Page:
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                            area schools that received and still had access to these donations in fiscal
                            year 1998. For each of these donated computers, we scanned the hard
                            drives to determine if sensitive information had been properly removed.

                            Our work was performed at FDA's Washington, D.C., area offices from July
                            1998 through mid-January 1999 in accordance with generally accepted
                            government auditing standards. We requested written comments on a draft
                            of this report from the Commissioner of FDA or her designee. On
                            February 16, 1999, FDA provided us with written comments, which are
                            discussed in the "Agency Comments and Our Evaluation" section and
                            reprinted in appendix I.



Status of Corrective        If FDA effectively implements all the tasks contained in its property
                            management corrective action plan and achieves anticipated outcomes, it
Actions for Prior Audit     should be able to adequately resolve the weaknesses reported in the
Findings                    financial statement audits for fiscal years 1996 and 1997. As of January 21,
                            1999, the plan contained 41 tasks related to property and equipment, each
                            of which identified a specific anticipated outcome. Of these 41 tasks, FDA
                            officials stated that 23 were complete. However, we determined that some
                            of the tasks had not achieved their anticipated outcomes.

                            Among the tasks included in the plan were: (1) performing periodic
                            comprehensive inventories of property and equipment, as well as
                            component-specific spot audits9 to provide an accurate database of
                            property assets; (2) developing new policies and procedures, with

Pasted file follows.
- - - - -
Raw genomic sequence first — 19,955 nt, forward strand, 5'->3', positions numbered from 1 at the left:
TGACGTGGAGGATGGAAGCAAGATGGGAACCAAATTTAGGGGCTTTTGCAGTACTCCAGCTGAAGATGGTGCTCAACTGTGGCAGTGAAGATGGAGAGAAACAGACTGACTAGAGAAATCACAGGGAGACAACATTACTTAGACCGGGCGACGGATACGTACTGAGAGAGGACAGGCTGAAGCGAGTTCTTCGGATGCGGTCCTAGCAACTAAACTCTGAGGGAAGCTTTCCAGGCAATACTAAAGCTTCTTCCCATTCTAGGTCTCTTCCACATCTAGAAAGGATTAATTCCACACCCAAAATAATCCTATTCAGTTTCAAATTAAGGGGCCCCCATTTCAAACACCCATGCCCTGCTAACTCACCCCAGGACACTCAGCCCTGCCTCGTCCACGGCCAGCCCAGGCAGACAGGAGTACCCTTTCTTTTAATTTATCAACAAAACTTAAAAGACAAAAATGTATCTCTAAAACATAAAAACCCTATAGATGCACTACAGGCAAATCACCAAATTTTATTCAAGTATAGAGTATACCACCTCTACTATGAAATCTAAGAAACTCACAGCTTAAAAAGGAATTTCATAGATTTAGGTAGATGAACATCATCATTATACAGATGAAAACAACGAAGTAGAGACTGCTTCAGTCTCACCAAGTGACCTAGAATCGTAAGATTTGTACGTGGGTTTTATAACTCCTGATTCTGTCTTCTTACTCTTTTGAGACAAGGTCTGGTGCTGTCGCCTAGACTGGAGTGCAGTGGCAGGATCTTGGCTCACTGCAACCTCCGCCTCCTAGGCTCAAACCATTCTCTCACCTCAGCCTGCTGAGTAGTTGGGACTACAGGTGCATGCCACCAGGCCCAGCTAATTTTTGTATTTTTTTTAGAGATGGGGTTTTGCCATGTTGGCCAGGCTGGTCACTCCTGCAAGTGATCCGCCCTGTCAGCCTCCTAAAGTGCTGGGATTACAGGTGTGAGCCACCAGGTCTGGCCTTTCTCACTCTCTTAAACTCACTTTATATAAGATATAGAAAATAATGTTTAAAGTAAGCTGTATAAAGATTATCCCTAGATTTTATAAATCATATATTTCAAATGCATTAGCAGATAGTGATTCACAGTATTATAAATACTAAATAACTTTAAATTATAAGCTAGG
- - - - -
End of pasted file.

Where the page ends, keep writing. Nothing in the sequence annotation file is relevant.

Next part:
associated training, to create increased responsibility and accountability
                            for property and equipment at the level of each FDA center; and
                            (3) purchasing and implementing a new property management system to
                            integrate the general and subsidiary ledgers. The following is a discussion
                            of these three areas, which are at the heart of the challenges FDA faces in
                            addressing its property management weaknesses.


Comprehensive Inventories   Before fiscal year 1998, FDA had not performed a complete physical
Are Crucial to a Reliable   inventory of property and equipment in more than 3 years. As part of the
                            fiscal year 1997 audit, FDA’s IPA had tested the PMIS database and found
Database                    that in a sample of 66 capitalized items FDA could not locate 46 items. This

                            9
                              The plan describes these audits as repetitive audits of FDA component inventories and property
                            management practices.




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condition contributed to the IPA’s reporting of a material weakness
regarding controls over the physical quantities of property and equipment
and their locations.

Our review of the PMIS database, which included both capitalized and
noncapitalized property and equipment, indicated that while significant
improvements were made over the last year, the database was still not
accurate. For example, we traced 73 sample items from FDA offices to the
database and found that 7 items were either not recorded in the database or
were recorded incorrectly. We observed that these seven items did not have
valid barcodes. Although FDA’s corrective action plan listed the task of
conducting a comprehensive inventory and barcoding program of all
property items as having been completed in April 1998, FDA had not yet
achieved its anticipated outcome of having an accurate inventory of FDA